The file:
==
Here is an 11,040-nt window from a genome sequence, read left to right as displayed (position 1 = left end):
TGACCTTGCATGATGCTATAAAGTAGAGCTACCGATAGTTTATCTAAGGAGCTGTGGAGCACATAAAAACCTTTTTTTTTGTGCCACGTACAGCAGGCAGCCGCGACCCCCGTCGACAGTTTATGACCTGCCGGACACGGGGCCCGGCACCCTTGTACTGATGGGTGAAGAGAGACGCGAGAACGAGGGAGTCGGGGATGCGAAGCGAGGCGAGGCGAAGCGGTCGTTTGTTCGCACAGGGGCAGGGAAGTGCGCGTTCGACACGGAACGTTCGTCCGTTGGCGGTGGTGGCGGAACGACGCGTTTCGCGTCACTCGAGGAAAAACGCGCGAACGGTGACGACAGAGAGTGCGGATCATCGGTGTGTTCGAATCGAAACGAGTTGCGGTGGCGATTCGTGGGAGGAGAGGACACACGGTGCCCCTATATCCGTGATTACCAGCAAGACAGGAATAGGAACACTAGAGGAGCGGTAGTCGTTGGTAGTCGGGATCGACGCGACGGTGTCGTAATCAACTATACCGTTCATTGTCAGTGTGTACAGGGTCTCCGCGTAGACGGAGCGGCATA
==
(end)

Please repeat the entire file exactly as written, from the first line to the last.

Here is an 11,040-nt window from a genome sequence, read left to right as displayed (position 1 = left end):
TGACCTTGCATGATGCTATAAAGTAGAGCTACCGATAGTTTATCTAAGGAGCTGTGGAGCACATAAAAACCTTTTTTTTTGTGCCACGTACAGCAGGCAGCCGCGACCCCCGTCGACAGTTTATGACCTGCCGGACACGGGGCCCGGCACCCTTGTACTGATGGGTGAAGAGAGACGCGAGAACGAGGGAGTCGGGGATGCGAAGCGAGGCGAGGCGAAGCGGTCGTTTGTTCGCACAGGGGCAGGGAAGTGCGCGTTCGACACGGAACGTTCGTCCGTTGGCGGTGGTGGCGGAACGACGCGTTTCGCGTCACTCGAGGAAAAACGCGCGAACGGTGACGACAGAGAGTGCGGATCATCGGTGTGTTCGAATCGAAACGAGTTGCGGTGGCGATTCGTGGGAGGAGAGGACACACGGTGCCCCTATATCCGTGATTACCAGCAAGACAGGAATAGGAACACTAGAGGAGCGGTAGTCGTTGGTAGTCGGGATCGACGCGACGGTGTCGTAATCAACTATACCGTTCATTGTCAGTGTGTACAGGGTCTCCGCGTAGACGGAGCGGCATA